Katyal, who served as acting solicitor general under Obama, is leading the challenge. He argues that Trump’s order is extraordinary and unwarranted.
Trump “seeks to impose a sweeping change to the immigration system, imposing a ban on the entry of 150 million aliens — the vast majority of them Muslim,” Katyal told the court in briefs filed in Trump vs. Hawaii.
Giving the president such “extravagant and unilateral authority” would mean the chief executive could pick and choose which countries may send visitors to this country, Katyal said. Congress specifically rejected such discrimination based on nationality in 1965, he noted.
By contrast, U.S. Solicitor General Noel J. Francisco said Trump’s order is a routine measure in line with law and tradition.
“The Constitution and acts of Congress both confer on the president broad authority to suspend or restrict the entry of aliens outside the United States when he deems it in the nation’s interest,” he wrote.
“Past presidents have routinely invoked that authority … to advance national security and foreign policy objectives.” He cited as examples President Carter’s order barring Iranians in the late 1970s and President Reagan’s order blocking Cubans in the mid-1980s.
The high court is being asked to rule on four questions — two substantive and two procedural.
First, Trump’s lawyers question whether anyone can go to court to challenge an executive order barring entry of a noncitizen. “Congress has never authorized judicial review” of executive decisions “to exclude aliens abroad,” Francisco said. These noncitizens “have no constitutional rights regarding entry,” he added.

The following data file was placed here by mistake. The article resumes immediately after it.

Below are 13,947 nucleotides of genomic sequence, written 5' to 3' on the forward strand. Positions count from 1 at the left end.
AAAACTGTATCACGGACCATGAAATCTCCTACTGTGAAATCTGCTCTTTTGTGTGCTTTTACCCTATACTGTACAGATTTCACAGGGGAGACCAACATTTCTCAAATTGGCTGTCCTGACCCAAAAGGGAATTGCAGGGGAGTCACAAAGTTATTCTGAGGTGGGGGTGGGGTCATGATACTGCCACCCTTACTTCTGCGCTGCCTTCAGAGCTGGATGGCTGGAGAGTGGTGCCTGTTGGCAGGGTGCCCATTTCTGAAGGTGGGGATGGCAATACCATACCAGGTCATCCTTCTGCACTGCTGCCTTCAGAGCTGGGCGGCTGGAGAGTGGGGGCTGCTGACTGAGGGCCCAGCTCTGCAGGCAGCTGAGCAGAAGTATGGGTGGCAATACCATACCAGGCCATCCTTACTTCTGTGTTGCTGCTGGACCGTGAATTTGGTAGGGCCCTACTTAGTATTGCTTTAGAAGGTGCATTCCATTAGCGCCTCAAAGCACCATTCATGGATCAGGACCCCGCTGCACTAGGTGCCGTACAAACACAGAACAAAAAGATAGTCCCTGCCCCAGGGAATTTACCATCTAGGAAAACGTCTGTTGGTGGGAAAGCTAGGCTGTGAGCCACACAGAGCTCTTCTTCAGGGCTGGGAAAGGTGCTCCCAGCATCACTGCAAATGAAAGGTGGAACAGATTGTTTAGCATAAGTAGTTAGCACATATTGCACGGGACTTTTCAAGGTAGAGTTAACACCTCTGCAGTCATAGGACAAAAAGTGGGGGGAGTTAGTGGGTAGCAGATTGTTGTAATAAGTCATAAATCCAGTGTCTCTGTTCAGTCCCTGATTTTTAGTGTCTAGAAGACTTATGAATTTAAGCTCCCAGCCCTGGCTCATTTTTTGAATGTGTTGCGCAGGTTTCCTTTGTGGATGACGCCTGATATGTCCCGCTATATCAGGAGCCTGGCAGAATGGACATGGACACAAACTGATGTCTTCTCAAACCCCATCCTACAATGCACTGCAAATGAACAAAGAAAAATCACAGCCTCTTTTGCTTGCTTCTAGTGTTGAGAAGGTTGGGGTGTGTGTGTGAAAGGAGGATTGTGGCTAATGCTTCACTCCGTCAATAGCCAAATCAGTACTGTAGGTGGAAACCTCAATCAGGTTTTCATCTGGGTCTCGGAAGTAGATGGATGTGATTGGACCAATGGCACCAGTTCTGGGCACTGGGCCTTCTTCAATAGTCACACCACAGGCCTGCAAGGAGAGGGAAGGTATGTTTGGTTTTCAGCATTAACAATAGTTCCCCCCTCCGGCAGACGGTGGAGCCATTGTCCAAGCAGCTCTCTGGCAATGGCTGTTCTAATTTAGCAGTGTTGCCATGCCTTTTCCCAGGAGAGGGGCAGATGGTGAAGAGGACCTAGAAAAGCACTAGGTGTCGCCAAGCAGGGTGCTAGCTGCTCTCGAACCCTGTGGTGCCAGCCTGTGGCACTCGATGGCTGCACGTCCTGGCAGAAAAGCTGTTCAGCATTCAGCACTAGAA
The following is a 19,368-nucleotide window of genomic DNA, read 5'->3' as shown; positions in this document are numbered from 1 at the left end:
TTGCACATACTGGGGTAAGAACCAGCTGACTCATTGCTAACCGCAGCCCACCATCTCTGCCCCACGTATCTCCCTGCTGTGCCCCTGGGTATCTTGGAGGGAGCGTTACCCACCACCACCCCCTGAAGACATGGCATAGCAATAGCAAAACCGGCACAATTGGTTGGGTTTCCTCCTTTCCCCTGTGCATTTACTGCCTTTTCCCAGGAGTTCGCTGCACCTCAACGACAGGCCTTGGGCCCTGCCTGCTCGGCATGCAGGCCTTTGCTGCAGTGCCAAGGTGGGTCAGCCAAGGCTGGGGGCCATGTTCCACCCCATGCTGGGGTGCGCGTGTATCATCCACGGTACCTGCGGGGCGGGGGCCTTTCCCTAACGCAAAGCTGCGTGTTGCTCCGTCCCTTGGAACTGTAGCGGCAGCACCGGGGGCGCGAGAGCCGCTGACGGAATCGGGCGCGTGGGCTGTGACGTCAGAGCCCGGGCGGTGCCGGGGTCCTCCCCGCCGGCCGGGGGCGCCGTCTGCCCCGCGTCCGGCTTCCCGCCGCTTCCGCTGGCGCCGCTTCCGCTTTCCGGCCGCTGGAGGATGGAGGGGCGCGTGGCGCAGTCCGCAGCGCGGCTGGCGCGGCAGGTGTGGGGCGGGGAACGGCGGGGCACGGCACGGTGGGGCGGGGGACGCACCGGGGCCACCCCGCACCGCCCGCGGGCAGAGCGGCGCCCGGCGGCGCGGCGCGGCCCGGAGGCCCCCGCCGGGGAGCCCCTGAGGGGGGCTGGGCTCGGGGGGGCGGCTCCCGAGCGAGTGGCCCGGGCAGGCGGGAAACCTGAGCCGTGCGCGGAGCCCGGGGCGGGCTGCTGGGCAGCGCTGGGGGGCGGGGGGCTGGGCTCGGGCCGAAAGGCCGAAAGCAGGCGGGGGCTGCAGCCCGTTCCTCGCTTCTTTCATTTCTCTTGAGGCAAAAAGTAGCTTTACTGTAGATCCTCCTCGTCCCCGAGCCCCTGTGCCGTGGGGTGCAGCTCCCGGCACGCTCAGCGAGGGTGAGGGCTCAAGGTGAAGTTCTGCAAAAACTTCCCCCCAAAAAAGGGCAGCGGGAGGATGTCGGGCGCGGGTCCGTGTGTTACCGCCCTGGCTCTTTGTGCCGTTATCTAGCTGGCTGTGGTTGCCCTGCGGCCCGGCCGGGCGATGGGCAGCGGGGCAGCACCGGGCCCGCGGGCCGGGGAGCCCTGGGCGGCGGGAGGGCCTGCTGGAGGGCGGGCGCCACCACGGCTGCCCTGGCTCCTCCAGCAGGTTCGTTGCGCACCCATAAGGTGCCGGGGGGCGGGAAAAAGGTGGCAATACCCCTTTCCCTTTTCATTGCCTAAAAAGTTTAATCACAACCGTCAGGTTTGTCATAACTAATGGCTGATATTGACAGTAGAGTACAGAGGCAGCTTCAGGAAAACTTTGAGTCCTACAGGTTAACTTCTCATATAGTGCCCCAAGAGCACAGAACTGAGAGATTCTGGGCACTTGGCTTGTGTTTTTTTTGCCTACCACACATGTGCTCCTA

Katyal disagrees, of course. The judiciary is not “powerless” to intervene when the president oversteps his legal authority and adopts an unconstitutional policy, he said.
The next question focuses on federal immigration law and what it authorizes. Trump’s lawyers say Congress gave the president broad authority to “suspend the entry” of “any class of aliens” whenever he sees fit and for as long as he “shall deem necessary.”
Katyal agrees that the law gives the president this power, but says the authority applies to temporary and emergency measures, not a permanent ban on immigrants from a particular country. He also says the president has failed to explain why the travel ban is needed.
Moreover, Katyal points to the section of immigration law adopted in 1965 that he says makes clear the president may not “single-handedly revive the national quota system” that Congress abolished.
The third question asks whether a ban targeted at Muslim countries violates the Constitution’s ban on an “establishment of religion.” Usually, the “establishment of religion” issue arises when local officials choose to hold prayers at public events or put religious symbols on public property.
In this case, Francisco says the travel ban is “religion neutral” because it singles out countries based, not on religion, but on their lack of strong security procedures.
Katyal says the “evidence is overwhelming that (the travel ban order) was issued for the unconstitutional purpose of excluding Muslims from the United States.”
Finally, Trump’s lawyers ask the court to decide whether the district judge’s order in Hawaii that blocked the travel ban nationwide was too broad. The administration hopes the court will rein in the increasingly common practice of district judges handing down nationwide orders based on a suit brought by a handful of plaintiffs.
© 2018 Los Angeles Times